Who's got your money?
Simon Read is Personal Finance Editor at The Independent. He edits the Saturday Your Money section and writes the Daily Money column and Wednesday’s Midweek Money section in i newspaper. He also writes for the news and business pages of the Independent and i newspaper and is a regular money commentator on TV station London Live. He has won numerous awards including Consumer Finance Journalist of the Year.
Sunday 08 December 1996
There are two main reasons for this. The first was the widespread mis- selling of personal pensions by unscrupulous commission-hungry salespeople over the last 10 years, which has led to many pension providers having to pay out compensation to thousands of savers.
The second reason went overboard in the Atlantic. The way in which the late Robert Maxwell treated company pension funds put pressure on all pension schemes as members questioned whether their cash was safe, or whether it was open to the fat fingers of anyone greedy enough to steal it.
The good news is that the financial industry and the Government have been cleaning up the pensions world. New laws should put an end to Maxwell- style pensions management, ensuring that our pension pots are still there when we need them for retirement. Sales staff in the pensions industry now have to operate to strict guidelines, although there is still a huge backlog in settling compensation for the years of mis-selling.
One of the changes has been to allow people who benefit from pension schemes to sit as trustees of the schemes. The aim is to give those who will benefit a much greater say and understanding in how pension funds are being administered. Additionally it was thought that their vested interest would ensure that the schemes are run for the benefits of members and not outside parties.
If member trustees become unhappy with the way their scheme is being administered they can complain to an Occupational Pension Regulator who has powers to vet and discipline pension scheme trustees. A compensation scheme was also set up that pays out up to 90 per cent of any losses incurred by victims of pension fraud or theft.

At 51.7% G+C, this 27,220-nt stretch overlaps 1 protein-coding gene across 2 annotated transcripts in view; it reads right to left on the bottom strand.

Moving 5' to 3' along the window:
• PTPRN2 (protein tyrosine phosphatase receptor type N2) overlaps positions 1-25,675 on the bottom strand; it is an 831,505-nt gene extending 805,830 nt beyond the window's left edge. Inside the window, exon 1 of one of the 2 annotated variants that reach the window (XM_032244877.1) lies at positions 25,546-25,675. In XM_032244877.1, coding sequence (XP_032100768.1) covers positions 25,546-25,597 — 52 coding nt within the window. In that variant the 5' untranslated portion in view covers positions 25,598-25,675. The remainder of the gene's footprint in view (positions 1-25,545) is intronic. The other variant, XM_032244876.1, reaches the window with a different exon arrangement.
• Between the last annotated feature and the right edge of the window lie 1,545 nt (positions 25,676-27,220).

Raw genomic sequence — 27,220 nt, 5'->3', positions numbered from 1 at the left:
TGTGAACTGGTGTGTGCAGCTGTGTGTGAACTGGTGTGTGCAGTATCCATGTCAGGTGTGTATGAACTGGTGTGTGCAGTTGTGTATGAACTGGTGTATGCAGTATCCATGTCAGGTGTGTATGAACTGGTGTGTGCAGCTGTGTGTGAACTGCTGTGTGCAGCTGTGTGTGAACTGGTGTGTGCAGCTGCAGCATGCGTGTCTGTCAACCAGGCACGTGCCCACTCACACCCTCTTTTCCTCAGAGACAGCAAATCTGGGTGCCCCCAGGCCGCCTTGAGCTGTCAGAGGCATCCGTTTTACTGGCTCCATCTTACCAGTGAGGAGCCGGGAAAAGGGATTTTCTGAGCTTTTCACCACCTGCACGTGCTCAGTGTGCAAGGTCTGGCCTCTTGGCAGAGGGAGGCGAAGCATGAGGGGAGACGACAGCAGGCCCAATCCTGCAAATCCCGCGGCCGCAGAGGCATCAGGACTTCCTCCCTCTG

This all means that even if your pension fund gets into trouble through mismanagement or bad investing, your cash should remain secure. In effect, the new rules force trustees to ringfence certain funds in their schemes to ensure that there is enough cash to pay out for decent pensions if things do go wrong.
With a personal pension, or a company scheme that operates on a money purchase basis, you build up a pension pot to buy an income in retirement. So your retirement income will depend on how well the insurance company that is looking after your pension contributions has invested your cash.
If you have a personal pension you will definitely need to consider your investment strategy - and in fact there is a whole series of decisions that you need to think through. You have to choose a provider, think about the type of plan you want and the investment strategy you wish to follow. There are plenty of pension providers, from insurance companies to banks and investment houses. Most will have a range of plans and a number of funds to invest in covering all aspects of the risk spectrum, from safe, to high-risk. The safest funds are cash and gilt funds that have a fixed return. With-profits funds set aside a bonus each year that can never be lost no matter how the fund performs in later years, which means they have a built-in safety mechanism.
Riskier funds are those that invest in shares or similar investment vehicles. Some invest in shares of large well-known companies in the UK, US and continental Europe. Others invest some of their funds in emerging markets or smaller companies, which carry a greater risk, but offer the potential for much greater rewards. Investment-linked policies have increased in popularity in recent years because of their greater potential for growth. But the generally-accepted best advice is to start switching into the safer with-profits policy or fixed interest investments when you come towards the end of your investment term - say within five to 10 years of your planned retirement date.
As with anything in financial services there will be charges to pay and these can have a big impact on the value of your pension pot. Charges may include front-end loading, which means that in the early years of your pension plan a significant proportion of your money is being eaten up by charges rather than being invested on your behalf.
With such a wide range of factors to consider, how do you decide on your personal pension? Do not rush in. Send for information from several different providers and compare the plans, think carefully about investment strategy in terms or risk and reward and look closely at the level of charges.
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